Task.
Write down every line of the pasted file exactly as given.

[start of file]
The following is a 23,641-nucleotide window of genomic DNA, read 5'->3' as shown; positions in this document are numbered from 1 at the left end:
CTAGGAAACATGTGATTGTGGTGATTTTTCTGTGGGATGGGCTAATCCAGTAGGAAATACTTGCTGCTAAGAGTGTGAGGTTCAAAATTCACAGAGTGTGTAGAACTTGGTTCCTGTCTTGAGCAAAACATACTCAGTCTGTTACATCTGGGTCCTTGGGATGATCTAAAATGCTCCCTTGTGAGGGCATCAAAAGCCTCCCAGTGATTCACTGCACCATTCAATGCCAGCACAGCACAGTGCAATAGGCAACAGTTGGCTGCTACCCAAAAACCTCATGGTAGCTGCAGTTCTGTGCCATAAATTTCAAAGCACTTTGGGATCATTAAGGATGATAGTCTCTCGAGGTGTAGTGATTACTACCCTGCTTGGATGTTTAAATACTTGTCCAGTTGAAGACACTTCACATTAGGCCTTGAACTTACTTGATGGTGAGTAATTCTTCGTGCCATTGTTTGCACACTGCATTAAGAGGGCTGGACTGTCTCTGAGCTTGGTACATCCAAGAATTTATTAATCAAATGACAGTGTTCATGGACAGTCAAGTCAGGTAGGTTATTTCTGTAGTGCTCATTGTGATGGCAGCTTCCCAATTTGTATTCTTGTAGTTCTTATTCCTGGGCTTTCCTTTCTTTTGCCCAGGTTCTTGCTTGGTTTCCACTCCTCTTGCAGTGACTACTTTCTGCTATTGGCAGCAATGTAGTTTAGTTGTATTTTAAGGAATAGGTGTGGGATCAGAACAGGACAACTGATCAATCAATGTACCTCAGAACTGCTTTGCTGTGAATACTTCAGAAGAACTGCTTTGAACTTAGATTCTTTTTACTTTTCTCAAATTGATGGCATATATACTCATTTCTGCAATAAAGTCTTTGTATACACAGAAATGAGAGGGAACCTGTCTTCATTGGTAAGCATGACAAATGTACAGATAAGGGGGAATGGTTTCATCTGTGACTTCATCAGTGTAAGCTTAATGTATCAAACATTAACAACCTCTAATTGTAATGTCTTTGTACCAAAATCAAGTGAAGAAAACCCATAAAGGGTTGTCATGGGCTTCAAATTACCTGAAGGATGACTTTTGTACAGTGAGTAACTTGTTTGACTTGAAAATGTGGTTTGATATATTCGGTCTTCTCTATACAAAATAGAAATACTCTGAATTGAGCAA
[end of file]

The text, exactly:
The following is a 23,641-nucleotide window of genomic DNA, read 5'->3' as shown; positions in this document are numbered from 1 at the left end:
CTAGGAAACATGTGATTGTGGTGATTTTTCTGTGGGATGGGCTAATCCAGTAGGAAATACTTGCTGCTAAGAGTGTGAGGTTCAAAATTCACAGAGTGTGTAGAACTTGGTTCCTGTCTTGAGCAAAACATACTCAGTCTGTTACATCTGGGTCCTTGGGATGATCTAAAATGCTCCCTTGTGAGGGCATCAAAAGCCTCCCAGTGATTCACTGCACCATTCAATGCCAGCACAGCACAGTGCAATAGGCAACAGTTGGCTGCTACCCAAAAACCTCATGGTAGCTGCAGTTCTGTGCCATAAATTTCAAAGCACTTTGGGATCATTAAGGATGATAGTCTCTCGAGGTGTAGTGATTACTACCCTGCTTGGATGTTTAAATACTTGTCCAGTTGAAGACACTTCACATTAGGCCTTGAACTTACTTGATGGTGAGTAATTCTTCGTGCCATTGTTTGCACACTGCATTAAGAGGGCTGGACTGTCTCTGAGCTTGGTACATCCAAGAATTTATTAATCAAATGACAGTGTTCATGGACAGTCAAGTCAGGTAGGTTATTTCTGTAGTGCTCATTGTGATGGCAGCTTCCCAATTTGTATTCTTGTAGTTCTTATTCCTGGGCTTTCCTTTCTTTTGCCCAGGTTCTTGCTTGGTTTCCACTCCTCTTGCAGTGACTACTTTCTGCTATTGGCAGCAATGTAGTTTAGTTGTATTTTAAGGAATAGGTGTGGGATCAGAACAGGACAACTGATCAATCAATGTACCTCAGAACTGCTTTGCTGTGAATACTTCAGAAGAACTGCTTTGAACTTAGATTCTTTTTACTTTTCTCAAATTGATGGCATATATACTCATTTCTGCAATAAAGTCTTTGTATACACAGAAATGAGAGGGAACCTGTCTTCATTGGTAAGCATGACAAATGTACAGATAAGGGGGAATGGTTTCATCTGTGACTTCATCAGTGTAAGCTTAATGTATCAAACATTAACAACCTCTAATTGTAATGTCTTTGTACCAAAATCAAGTGAAGAAAACCCATAAAGGGTTGTCATGGGCTTCAAATTACCTGAAGGATGACTTTTGTACAGTGAGTAACTTGTTTGACTTGAAAATGTGGTTTGATATATTCGGTCTTCTCTATACAAAATAGAAATACTCTGAATTGAGCAA